Testability in cosmology: can we prove a multiverse exists?
Professor George Ellis, a visiting Erskine Fellow (see above for biography).
Time & Place
Fri, 12 Aug 2016 11:00:00 NZST in Rutherford 531, Level 5
All are welcome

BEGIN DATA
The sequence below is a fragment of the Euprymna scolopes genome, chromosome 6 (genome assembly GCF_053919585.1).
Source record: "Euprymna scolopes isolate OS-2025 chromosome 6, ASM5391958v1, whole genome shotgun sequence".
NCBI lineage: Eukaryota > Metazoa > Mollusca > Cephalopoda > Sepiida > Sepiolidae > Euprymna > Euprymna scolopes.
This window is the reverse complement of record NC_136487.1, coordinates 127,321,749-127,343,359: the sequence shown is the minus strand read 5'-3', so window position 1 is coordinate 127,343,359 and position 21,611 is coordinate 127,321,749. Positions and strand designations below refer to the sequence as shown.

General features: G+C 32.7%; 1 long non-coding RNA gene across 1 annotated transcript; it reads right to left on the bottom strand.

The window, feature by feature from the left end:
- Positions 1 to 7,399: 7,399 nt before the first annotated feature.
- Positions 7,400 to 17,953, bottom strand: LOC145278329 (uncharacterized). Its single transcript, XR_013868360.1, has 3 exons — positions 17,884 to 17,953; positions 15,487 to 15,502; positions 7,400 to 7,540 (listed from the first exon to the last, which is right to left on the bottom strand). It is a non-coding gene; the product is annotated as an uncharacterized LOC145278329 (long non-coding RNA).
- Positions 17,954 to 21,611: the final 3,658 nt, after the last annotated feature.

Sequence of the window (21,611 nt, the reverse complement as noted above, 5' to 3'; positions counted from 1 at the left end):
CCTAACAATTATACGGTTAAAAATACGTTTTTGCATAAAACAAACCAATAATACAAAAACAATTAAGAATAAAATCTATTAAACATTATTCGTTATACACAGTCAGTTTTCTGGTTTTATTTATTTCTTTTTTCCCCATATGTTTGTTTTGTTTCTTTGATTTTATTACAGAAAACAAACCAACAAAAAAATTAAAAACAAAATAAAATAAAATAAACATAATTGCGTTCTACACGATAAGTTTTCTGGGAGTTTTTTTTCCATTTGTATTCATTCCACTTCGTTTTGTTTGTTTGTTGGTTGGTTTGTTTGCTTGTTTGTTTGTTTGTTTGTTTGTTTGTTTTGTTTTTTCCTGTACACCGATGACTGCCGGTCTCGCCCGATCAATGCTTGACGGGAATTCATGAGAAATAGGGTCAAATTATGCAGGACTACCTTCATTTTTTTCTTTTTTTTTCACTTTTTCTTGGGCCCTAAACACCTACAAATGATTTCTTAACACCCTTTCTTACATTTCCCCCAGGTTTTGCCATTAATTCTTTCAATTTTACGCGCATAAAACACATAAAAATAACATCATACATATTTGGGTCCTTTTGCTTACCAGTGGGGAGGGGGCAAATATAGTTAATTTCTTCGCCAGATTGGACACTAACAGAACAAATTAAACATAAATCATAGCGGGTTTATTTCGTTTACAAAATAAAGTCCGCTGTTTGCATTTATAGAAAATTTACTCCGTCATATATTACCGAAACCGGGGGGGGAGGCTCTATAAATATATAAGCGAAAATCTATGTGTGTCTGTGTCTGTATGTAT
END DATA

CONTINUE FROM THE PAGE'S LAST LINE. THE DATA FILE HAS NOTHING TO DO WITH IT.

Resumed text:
This is about the limits to testing in cosmology due to the existence of (a) visual horizons for each type of radiation, (b) last scattering surfaces for each type of radiation, and (c) the physics horizon - the limits of possible testing of relevant physical theories for the very early universe. These limits lead to the issue of whether claims that we live in a Multiverse are genuine science or not. I suggest they are rather scientifically based philosophy, because true science should be testable via data in some meaningful sense. Recent attempts to justify "non-empirical theory confirmation" (Richard Dawid) amount to a proposal for weakening the nature of science to a serious degree, even if it is based in Bayesian methods. It is a dangerous move because of current scepticism about science in many parts of society. The arguments for the multiverse are actually philosophical.